Layaway in reverse
Just to ensure that we’re all on the same page let’s start with a quick definition of layaway. Layaway is the term used when a customer makes a deposit on a product and a store holds it, until the customer can pay off the remaining balance of the product. Once the product is paid for in full the customer can then have the product. This option started in the 1930’s during the Great Depression and significantly slowed down in the 1980’s with companies like Walmart completely ending the year round program in 2006. This program operated with little risk to the company, as they could simply put the item back on the shelf if the customer didn’t pay off the balance.
Now that we have a working definition and an understanding of layaway you may be wondering what is “Layaway in reverse.” Great question, layaway in reverse is the buy now, pay later option. The BNPL option allows you to receive the product prior to paying off the balance. In order to sign up for one of these companies most companies will do a soft or hard credit check before they allow you to split the cost of the product into four payments. The first payment is due at the point of sale and each payment is due every 2 weeks thereafter. Sounds great right? If you answered yes, 60% of the country agrees with you.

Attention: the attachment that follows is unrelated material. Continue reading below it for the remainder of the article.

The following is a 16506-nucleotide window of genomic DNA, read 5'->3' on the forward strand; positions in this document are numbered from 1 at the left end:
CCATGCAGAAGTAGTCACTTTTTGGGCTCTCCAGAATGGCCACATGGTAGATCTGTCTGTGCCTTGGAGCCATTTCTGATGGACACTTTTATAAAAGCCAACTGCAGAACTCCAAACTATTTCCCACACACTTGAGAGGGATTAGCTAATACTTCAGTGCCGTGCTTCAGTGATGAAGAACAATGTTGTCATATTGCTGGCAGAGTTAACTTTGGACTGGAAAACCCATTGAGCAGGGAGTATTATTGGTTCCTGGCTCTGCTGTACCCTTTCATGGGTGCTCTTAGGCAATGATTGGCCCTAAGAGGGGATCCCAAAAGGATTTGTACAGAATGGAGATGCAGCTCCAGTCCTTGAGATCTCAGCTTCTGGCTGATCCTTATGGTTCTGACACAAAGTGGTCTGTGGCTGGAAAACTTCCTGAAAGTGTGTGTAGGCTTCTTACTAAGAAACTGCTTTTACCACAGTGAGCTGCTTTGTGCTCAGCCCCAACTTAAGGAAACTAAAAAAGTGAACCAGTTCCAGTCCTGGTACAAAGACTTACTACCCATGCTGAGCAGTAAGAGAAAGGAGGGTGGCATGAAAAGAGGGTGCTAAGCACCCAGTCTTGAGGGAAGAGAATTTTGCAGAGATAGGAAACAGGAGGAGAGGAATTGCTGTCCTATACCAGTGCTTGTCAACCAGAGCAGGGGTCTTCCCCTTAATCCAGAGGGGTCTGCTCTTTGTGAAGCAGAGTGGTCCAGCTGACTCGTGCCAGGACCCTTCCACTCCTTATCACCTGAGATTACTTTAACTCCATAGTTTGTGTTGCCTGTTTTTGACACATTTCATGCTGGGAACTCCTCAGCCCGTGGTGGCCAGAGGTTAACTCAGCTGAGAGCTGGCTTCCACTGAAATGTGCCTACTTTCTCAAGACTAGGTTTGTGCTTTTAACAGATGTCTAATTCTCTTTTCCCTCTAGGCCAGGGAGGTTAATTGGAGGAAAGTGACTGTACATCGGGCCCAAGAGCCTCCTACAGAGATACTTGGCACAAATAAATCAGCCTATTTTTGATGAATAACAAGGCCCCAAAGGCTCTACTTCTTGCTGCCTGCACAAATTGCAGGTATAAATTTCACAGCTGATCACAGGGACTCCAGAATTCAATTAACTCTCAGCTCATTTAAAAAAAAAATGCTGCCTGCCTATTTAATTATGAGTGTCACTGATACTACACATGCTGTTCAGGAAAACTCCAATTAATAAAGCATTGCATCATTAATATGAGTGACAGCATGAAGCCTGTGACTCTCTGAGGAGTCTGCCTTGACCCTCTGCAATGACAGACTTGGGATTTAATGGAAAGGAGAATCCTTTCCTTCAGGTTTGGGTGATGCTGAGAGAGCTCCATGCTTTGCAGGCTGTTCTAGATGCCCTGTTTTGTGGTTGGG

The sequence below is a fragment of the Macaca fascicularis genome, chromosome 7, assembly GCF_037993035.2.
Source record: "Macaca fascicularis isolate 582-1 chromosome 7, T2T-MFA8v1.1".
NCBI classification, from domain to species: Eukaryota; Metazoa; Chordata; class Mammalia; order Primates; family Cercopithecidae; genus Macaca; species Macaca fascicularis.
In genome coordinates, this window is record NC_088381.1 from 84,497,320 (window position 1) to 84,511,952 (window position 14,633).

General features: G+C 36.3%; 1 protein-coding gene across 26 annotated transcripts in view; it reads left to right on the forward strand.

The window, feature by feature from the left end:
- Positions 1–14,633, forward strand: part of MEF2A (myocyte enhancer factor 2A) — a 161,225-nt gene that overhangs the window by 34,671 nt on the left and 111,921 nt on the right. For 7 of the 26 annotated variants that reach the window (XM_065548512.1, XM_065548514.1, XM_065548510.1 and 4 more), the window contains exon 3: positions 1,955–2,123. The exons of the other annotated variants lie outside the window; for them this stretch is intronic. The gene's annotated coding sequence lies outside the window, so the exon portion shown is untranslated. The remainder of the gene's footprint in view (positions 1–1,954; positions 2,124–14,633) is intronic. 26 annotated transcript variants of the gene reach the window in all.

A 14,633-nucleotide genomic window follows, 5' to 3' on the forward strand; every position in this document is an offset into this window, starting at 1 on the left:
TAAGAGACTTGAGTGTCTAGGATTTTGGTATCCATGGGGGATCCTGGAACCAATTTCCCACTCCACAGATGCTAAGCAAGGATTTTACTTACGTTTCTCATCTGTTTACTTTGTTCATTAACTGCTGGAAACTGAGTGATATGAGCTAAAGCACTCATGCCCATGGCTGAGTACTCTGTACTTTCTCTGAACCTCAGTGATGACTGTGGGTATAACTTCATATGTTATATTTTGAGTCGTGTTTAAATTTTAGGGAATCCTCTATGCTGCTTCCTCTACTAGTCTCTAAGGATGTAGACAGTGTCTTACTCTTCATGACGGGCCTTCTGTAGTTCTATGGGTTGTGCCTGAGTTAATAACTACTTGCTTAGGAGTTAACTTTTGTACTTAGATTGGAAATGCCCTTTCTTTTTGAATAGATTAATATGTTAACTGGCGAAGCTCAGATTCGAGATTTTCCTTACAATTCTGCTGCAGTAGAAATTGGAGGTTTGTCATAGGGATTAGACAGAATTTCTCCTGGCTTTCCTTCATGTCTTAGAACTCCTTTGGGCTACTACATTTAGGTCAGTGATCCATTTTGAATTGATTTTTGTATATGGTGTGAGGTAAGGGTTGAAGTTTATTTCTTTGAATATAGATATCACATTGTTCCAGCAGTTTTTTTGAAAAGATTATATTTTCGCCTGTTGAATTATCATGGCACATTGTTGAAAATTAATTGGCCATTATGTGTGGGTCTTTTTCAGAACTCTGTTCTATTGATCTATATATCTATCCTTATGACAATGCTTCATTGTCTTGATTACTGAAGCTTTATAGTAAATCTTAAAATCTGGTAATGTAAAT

There are certainly several pros to the buy now, pay later option. The first obvious pro is that it allows you to receive your item without paying the whole price upfront. Typically they only require 25% of the purchase price to be paid upfront. Secondly, unlike credit cards, BNPL companies don’t charge interest. Thirdly, they don’t lower your credit score for using the service, whereas credit card companies adjust our score according to card utilization. BNPL only impacts your credit score if you don’t make the payments. While this all sounds perfect there are still some drawbacks to consider.
The danger of the BNPL option is that it allows consumers to overspend. Oftentimes people will use the BNPL option to pay for something that they can’t currently afford. This allows them to rack up a significant amount of debt and spend their paycheck before they even receive it. Remember the payments are deducted from your checking account every 2 weeks with the first payment due at the time of sale. This means that unlike credit cards, which allow you to pay off the debt over a long period of time, BNPL companies require that you have the product paid for within 6 weeks. Moreover, they give the false perception that the item cost less than what it actually cost as you’re only paying 25% upfront. In summary, the best financial move is to not use credit cards nor BNPL services and save until you can afford the item you want to purchase.